The AOC is a small, single-chip computer that is used to monitor the screen of a TV or projector.
It is one of the few devices in the world that can read the screen and adjust the brightness.
But in recent years, some consumers and media companies have complained that it’s not always accurate.
The Aoc monitor has been plagued with bugs.
The company has acknowledged that the monitor may have an “error code” that triggers a display warning.
But it has also said the error code is “exact,” not accurate and does not appear to have been found in the devices used in other studies.
One of the problems with the Aoc Monitor is that the device is only capable of reading the screen at a certain brightness level, so the monitor cannot be used for low-light situations.
In an email to CBC News, the company said it has improved the accuracy of the display in recent updates.
“We’ve now improved the brightness of the brightness control to 10-percent, so it’s even more accurate, and the brightness adjustment has been significantly improved,” the company wrote.
“Also, our brightness adjustment is based on the actual monitor brightness, not the calibration software.”
The company also says the calibration is now “100 percent accurate.”
The Aucorp website says the Aucopac monitor is “an excellent choice for those who want to enhance their TV’s picture quality.”
It says it “is the perfect solution for any TV set or projector, and is ideal for those looking for a new home theater or desktop monitor.”
Aucpac is a trademark of Aucor Corp. The firm’s website says its “a leading supplier of monitors for TV, digital media, digital signage, and other applications.”
The website says Aucarpac monitors are “the first to deliver an absolute accurate brightness and contrast, with the lowest power consumption.”
The firm also says it provides “high-quality calibration services to all customers in North America.”
The product is currently available at electronics stores and at Aucora.ca, the website for the A-List, the Canadian manufacturer of home theater and multimedia equipment.
The site also says that Aucpac monitors are available at “the leading electronics retailers across North America, including Best Buy, Best Buy Express, BestBuy.ca and more.”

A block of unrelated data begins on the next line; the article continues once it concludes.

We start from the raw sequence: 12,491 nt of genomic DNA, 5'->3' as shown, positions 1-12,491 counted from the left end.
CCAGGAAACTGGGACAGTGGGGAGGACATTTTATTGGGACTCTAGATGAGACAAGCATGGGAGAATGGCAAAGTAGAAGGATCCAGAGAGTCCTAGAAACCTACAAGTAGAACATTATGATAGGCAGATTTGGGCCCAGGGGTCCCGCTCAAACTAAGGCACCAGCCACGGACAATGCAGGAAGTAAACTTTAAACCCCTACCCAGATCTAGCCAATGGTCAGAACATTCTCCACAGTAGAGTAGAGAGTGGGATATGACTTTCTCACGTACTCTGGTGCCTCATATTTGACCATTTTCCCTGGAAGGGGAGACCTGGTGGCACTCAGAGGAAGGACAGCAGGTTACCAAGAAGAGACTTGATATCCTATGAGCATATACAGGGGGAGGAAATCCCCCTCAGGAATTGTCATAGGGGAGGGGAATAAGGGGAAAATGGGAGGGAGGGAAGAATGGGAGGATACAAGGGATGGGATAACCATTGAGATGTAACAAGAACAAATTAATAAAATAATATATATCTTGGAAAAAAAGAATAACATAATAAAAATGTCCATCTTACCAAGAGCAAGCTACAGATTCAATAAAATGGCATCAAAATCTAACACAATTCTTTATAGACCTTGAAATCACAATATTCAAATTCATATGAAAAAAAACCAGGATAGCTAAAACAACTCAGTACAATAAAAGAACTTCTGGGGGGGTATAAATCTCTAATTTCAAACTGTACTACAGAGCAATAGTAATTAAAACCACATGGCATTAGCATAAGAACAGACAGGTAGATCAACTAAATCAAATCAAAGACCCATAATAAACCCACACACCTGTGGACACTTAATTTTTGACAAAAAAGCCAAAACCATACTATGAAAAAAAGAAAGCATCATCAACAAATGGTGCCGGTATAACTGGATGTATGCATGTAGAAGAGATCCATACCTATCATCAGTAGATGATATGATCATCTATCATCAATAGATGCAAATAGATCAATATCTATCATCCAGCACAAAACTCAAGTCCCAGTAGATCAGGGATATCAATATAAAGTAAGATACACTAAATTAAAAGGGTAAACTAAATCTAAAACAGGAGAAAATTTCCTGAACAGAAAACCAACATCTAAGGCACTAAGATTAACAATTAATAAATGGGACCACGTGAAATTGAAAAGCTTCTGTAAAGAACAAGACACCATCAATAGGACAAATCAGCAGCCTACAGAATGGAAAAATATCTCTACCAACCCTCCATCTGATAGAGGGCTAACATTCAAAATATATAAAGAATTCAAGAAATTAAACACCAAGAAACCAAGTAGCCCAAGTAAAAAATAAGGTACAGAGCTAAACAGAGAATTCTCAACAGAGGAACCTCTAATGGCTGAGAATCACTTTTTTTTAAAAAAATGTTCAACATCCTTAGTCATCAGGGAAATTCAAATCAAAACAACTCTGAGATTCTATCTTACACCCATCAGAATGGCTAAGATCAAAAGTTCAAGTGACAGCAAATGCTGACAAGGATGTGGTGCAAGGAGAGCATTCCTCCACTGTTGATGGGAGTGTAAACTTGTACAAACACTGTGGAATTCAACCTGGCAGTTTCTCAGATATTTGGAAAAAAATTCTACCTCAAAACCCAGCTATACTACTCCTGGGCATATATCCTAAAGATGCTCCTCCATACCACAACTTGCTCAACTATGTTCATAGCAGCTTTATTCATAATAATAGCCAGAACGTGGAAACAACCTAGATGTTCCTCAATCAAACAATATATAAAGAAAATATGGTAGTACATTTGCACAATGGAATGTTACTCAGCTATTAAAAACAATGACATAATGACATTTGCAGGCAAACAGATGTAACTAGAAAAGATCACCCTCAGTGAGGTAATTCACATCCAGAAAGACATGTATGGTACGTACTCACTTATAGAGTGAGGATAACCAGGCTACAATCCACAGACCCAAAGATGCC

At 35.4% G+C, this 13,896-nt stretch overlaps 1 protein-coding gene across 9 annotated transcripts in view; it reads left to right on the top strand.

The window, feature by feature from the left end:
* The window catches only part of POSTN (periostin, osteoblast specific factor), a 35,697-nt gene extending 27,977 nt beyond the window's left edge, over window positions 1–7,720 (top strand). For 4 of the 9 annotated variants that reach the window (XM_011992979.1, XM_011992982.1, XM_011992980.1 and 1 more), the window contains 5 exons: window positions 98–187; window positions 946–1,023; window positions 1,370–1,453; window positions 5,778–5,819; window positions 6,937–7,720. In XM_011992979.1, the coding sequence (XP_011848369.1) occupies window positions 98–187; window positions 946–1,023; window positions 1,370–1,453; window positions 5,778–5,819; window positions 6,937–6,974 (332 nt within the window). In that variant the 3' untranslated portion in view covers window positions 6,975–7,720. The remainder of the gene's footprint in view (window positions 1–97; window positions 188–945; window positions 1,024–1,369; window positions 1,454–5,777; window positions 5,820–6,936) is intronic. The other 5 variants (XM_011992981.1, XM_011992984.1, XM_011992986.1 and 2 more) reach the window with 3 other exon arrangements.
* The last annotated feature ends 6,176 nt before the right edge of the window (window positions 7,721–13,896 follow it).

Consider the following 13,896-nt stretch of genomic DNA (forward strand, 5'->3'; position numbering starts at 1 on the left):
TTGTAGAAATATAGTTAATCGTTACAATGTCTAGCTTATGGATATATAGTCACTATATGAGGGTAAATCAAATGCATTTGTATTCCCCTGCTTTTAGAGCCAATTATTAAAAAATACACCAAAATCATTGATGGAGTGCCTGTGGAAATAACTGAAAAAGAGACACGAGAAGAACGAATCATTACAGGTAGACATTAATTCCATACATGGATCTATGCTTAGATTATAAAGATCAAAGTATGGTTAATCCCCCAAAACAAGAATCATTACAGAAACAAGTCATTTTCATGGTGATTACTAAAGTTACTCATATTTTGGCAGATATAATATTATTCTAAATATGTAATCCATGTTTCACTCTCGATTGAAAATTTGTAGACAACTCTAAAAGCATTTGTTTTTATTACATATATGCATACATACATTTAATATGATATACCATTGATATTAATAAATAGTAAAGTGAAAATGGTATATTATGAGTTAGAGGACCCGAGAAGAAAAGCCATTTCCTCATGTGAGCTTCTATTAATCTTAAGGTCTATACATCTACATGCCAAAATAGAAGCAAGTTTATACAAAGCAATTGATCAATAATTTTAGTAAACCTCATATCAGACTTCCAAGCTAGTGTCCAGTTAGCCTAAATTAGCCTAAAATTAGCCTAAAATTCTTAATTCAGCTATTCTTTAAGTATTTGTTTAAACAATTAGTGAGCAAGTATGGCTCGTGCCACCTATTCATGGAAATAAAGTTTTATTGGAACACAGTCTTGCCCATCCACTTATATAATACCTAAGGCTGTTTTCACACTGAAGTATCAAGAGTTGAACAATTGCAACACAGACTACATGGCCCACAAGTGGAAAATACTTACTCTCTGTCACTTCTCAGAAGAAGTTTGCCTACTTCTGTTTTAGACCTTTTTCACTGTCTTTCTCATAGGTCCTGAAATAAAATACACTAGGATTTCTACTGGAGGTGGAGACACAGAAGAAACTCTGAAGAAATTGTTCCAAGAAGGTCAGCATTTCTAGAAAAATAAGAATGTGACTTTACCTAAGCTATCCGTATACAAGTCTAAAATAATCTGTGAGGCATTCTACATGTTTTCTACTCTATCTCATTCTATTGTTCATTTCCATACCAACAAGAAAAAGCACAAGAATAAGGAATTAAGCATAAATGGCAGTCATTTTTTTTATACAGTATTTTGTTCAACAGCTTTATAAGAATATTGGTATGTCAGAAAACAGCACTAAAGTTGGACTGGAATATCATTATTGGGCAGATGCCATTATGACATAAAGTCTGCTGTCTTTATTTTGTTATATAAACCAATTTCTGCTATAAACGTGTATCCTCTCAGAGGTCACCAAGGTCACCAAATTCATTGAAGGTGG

A report by the Canadian Institute for Information Technology found that a small percentage of the country’s TV sets and media have been affected by a bug that could result in a display error.
The report, published last year, was based on a survey of TV manufacturers.
The researchers said the problem can occur if the screen is not properly adjusted.
A number of TVs and media makers have acknowledged that some units have malfunctioned, but have said they are working to fix it.
“The majority of AOCs, including the A5, have a flaw where the brightness level can be adjusted for low light conditions,” Aucorb says on its website.
The problems have been identified at TVs that are built by Canadian firms such as Aucorf, which makes the AUC and AOC.ca.
“At this time, we have not received any complaints regarding the quality of the A3,” the firm said in a statement.
Aucoc is one company that is addressing the problem.
In a statement, the Aacorp site says that “all AOC monitors are made with the highest quality components and features, and that our monitors are subject to rigorous quality control, testing and calibration.”
It said the company is “working to correct the problem in the coming weeks and months.”
A source with knowledge of the matter told CBC News that a “small number” of Aoc monitors have had issues and that “the company is currently in the process of working with manufacturers to identify and address these issues.”
In addition, the source said, Aoc has “agreed to modify its warranty to be more comprehensive, including coverage for AOC AOC-series devices.”
AOC has not said whether it will make changes to its warranty for Aucs, or if the company will offer a free replacement to all AOC devices.
A source said the AO-1, the second-generation AOC, was discontinued.
It was a model that replaced the first-generation model.
“There are many AOC models in use today that have the same or similar problems as the A1,” the source told CBC.
“So, we would like to make sure we can make an informed decision on whether or not to discontinue those devices as well.”
A spokesperson for AO said in an email that the company “continues to investigate the issue and is in the midst of a comprehensive response.”
The issue was first reported by Consumer Reports in July, but has not been officially fixed.
The organization said the monitor was “a common issue with older televisions,” and that the software “could be used to remotely reset and/or access a TV’s firmware.”
The report cited an AOC Consumer Product Safety Advisory